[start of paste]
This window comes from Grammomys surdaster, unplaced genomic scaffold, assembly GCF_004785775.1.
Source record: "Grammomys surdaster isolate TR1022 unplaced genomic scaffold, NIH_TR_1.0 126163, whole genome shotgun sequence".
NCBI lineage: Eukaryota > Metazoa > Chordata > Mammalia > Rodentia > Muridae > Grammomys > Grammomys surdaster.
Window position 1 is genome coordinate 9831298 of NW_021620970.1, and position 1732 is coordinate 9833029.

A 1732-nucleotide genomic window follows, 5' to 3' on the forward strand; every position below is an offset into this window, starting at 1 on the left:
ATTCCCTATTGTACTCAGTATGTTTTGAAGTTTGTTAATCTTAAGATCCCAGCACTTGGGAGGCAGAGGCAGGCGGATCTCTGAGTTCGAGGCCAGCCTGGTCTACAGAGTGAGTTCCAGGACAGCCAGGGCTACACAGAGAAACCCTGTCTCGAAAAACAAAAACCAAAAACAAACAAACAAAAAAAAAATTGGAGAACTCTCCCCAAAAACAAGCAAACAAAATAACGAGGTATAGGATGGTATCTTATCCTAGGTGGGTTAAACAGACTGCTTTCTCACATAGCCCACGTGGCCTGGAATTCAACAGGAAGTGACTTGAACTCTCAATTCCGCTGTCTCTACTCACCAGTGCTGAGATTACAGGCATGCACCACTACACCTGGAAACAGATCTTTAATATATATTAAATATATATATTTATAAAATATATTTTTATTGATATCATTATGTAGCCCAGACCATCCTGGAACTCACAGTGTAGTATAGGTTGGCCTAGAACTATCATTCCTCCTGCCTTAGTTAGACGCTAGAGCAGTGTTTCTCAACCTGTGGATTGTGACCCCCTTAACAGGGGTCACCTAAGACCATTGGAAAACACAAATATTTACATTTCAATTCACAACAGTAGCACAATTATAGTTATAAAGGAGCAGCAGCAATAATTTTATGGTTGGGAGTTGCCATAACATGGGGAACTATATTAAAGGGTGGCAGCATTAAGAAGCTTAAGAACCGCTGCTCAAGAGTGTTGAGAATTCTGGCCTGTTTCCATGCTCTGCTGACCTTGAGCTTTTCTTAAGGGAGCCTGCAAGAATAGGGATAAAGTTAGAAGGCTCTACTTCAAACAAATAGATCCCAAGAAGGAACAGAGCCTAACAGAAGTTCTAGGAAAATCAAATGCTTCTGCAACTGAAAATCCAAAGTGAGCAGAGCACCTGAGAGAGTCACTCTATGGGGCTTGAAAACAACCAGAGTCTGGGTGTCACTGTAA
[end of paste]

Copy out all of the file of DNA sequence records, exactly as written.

This window comes from Grammomys surdaster, unplaced genomic scaffold, assembly GCF_004785775.1.
Source record: "Grammomys surdaster isolate TR1022 unplaced genomic scaffold, NIH_TR_1.0 126163, whole genome shotgun sequence".
NCBI lineage: Eukaryota > Metazoa > Chordata > Mammalia > Rodentia > Muridae > Grammomys > Grammomys surdaster.
Window position 1 is genome coordinate 9831298 of NW_021620970.1, and position 1732 is coordinate 9833029.

A 1732-nucleotide genomic window follows, 5' to 3' on the forward strand; every position below is an offset into this window, starting at 1 on the left:
ATTCCCTATTGTACTCAGTATGTTTTGAAGTTTGTTAATCTTAAGATCCCAGCACTTGGGAGGCAGAGGCAGGCGGATCTCTGAGTTCGAGGCCAGCCTGGTCTACAGAGTGAGTTCCAGGACAGCCAGGGCTACACAGAGAAACCCTGTCTCGAAAAACAAAAACCAAAAACAAACAAACAAAAAAAAAATTGGAGAACTCTCCCCAAAAACAAGCAAACAAAATAACGAGGTATAGGATGGTATCTTATCCTAGGTGGGTTAAACAGACTGCTTTCTCACATAGCCCACGTGGCCTGGAATTCAACAGGAAGTGACTTGAACTCTCAATTCCGCTGTCTCTACTCACCAGTGCTGAGATTACAGGCATGCACCACTACACCTGGAAACAGATCTTTAATATATATTAAATATATATATTTATAAAATATATTTTTATTGATATCATTATGTAGCCCAGACCATCCTGGAACTCACAGTGTAGTATAGGTTGGCCTAGAACTATCATTCCTCCTGCCTTAGTTAGACGCTAGAGCAGTGTTTCTCAACCTGTGGATTGTGACCCCCTTAACAGGGGTCACCTAAGACCATTGGAAAACACAAATATTTACATTTCAATTCACAACAGTAGCACAATTATAGTTATAAAGGAGCAGCAGCAATAATTTTATGGTTGGGAGTTGCCATAACATGGGGAACTATATTAAAGGGTGGCAGCATTAAGAAGCTTAAGAACCGCTGCTCAAGAGTGTTGAGAATTCTGGCCTGTTTCCATGCTCTGCTGACCTTGAGCTTTTCTTAAGGGAGCCTGCAAGAATAGGGATAAAGTTAGAAGGCTCTACTTCAAACAAATAGATCCCAAGAAGGAACAGAGCCTAACAGAAGTTCTAGGAAAATCAAATGCTTCTGCAACTGAAAATCCAAAGTGAGCAGAGCACCTGAGAGAGTCACTCTATGGGGCTTGAAAACAACCAGAGTCTGGGTGTCACTGTAA